Welcome to RHT524 - Open Source Certification I
What This Course is About
Students will learn the core utilities to work productively in a Linux environment. Students will do this work using the shell, at the same time learn to configure their login accounts, manipulate data stored in files, effectively use Linux commands and utilities to configure, adjust, maintain, and troubleshoot the operation of computer systems. This is a lot of responsibility, and with that responsibility comes power. You will be able to change anything on the system, and you will also have the ability to damage or destroy the system.
This course is the first of two courses intended to prepare the student to write the EX200 certification.
In this course you will be given remote access to a virtual machine hosting Redhat Enterprise Linux
Learning by Doing
Most of the learning in this course occurs through the hands-on problem solving that takes place in doing labs and two assignments. Therefore, it's very important to stay up-to-date with the coursework, and to practice until you have confidently mastered each task.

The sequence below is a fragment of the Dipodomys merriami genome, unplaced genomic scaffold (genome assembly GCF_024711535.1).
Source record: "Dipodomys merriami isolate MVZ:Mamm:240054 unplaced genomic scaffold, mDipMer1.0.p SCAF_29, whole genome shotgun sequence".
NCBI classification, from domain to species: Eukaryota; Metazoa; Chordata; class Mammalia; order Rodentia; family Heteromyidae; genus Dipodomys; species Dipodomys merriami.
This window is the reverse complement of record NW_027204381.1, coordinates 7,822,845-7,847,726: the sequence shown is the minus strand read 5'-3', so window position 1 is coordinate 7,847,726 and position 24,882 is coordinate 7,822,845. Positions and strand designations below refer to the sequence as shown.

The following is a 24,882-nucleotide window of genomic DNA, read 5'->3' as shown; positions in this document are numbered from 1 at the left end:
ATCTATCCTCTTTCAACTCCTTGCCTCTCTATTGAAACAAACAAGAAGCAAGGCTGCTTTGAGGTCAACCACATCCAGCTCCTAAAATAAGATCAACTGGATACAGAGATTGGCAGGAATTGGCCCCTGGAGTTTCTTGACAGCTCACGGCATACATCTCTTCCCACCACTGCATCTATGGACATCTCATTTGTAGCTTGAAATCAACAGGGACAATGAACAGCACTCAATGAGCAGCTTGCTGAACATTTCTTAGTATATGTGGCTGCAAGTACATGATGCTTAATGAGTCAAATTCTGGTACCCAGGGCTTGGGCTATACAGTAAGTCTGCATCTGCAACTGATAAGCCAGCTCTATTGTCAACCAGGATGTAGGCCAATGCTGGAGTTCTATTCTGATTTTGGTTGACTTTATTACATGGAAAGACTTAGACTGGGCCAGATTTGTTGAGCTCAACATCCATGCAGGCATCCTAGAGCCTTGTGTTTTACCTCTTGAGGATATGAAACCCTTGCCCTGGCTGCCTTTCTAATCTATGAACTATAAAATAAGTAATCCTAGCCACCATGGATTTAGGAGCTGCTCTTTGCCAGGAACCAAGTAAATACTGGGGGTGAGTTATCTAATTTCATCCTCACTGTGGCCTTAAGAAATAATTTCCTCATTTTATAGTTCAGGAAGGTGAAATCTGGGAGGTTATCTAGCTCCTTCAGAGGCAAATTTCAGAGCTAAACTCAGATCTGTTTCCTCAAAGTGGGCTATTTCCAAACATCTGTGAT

Weekly topic, lab, and assignment information is available on the RHT524 Weekly Schedule page.
Needed by the second class:
- You will need a RedHat account. Note that this must be created using your Seneca email or you will not be able to access the course material. Instructions can be found on blackboard.
- Once you have created the account and provided it to your professor you will receive an invitation email to gain access to the material hosted on the RedHat Academy platform.
During the Winter 2023 semester, RHT524 is taught by:
- School of Information and Communications Technology (includes class cancellation information and general bulletins)
- Labs (Minimum 5) (5%)
- Quizzes (Minimum 5) (10%)
- Tests (Minimum 1) (20%)
- Assignments (Minimum 2) (40%)
- Final Assessment (25%)
Tips and Suggestions
- Always shut down your system under software control, rather than using the reset or power buttons. You can shutdown using the GUI or with the
- If you get a message about the gnome-power-manager configuration at the login screen, you may have run out of disk space. Switch to a character-mode virtual terminal (for example, switch to VT2 by pressing Ctrl-Alt-F2). Login and take a look at the available space (with the command:
df -h). If the
/filesystem is full, delete some files (such as unused VM images in
/var/lib/libvirt/images) and then reboot the system.
This is a Wiki!
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